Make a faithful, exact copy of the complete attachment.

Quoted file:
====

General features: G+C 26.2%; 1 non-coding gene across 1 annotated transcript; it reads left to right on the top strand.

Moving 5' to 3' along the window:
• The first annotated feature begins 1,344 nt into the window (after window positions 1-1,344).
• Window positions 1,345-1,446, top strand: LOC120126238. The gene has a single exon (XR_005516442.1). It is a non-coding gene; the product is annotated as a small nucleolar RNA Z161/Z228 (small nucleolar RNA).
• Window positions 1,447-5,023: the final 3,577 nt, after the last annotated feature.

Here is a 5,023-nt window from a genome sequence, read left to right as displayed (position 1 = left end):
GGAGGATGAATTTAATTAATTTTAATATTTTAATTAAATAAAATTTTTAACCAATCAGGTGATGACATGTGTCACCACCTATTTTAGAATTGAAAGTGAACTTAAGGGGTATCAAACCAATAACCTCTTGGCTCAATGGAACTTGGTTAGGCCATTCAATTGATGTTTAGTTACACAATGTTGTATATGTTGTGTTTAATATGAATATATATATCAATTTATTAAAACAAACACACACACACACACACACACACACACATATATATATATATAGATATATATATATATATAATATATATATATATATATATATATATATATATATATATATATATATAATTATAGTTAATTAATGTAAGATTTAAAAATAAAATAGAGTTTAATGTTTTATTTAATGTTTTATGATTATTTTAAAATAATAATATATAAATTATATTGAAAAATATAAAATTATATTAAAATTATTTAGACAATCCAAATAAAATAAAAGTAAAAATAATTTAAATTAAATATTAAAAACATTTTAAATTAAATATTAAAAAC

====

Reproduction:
General features: G+C 26.2%; 1 non-coding gene across 1 annotated transcript; it reads left to right on the top strand.

Moving 5' to 3' along the window:
• The first annotated feature begins 1,344 nt into the window (after window positions 1-1,344).
• Window positions 1,345-1,446, top strand: LOC120126238. The gene has a single exon (XR_005516442.1). It is a non-coding gene; the product is annotated as a small nucleolar RNA Z161/Z228 (small nucleolar RNA).
• Window positions 1,447-5,023: the final 3,577 nt, after the last annotated feature.

Here is a 5,023-nt window from a genome sequence, read left to right as displayed (position 1 = left end):
GGAGGATGAATTTAATTAATTTTAATATTTTAATTAAATAAAATTTTTAACCAATCAGGTGATGACATGTGTCACCACCTATTTTAGAATTGAAAGTGAACTTAAGGGGTATCAAACCAATAACCTCTTGGCTCAATGGAACTTGGTTAGGCCATTCAATTGATGTTTAGTTACACAATGTTGTATATGTTGTGTTTAATATGAATATATATATCAATTTATTAAAACAAACACACACACACACACACACACACACACATATATATATATATAGATATATATATATATATAATATATATATATATATATATATATATATATATATATATATATATATAATTATAGTTAATTAATGTAAGATTTAAAAATAAAATAGAGTTTAATGTTTTATTTAATGTTTTATGATTATTTTAAAATAATAATATATAAATTATATTGAAAAATATAAAATTATATTAAAATTATTTAGACAATCCAAATAAAATAAAAGTAAAAATAATTTAAATTAAATATTAAAAACATTTTAAATTAAATATTAAAAAC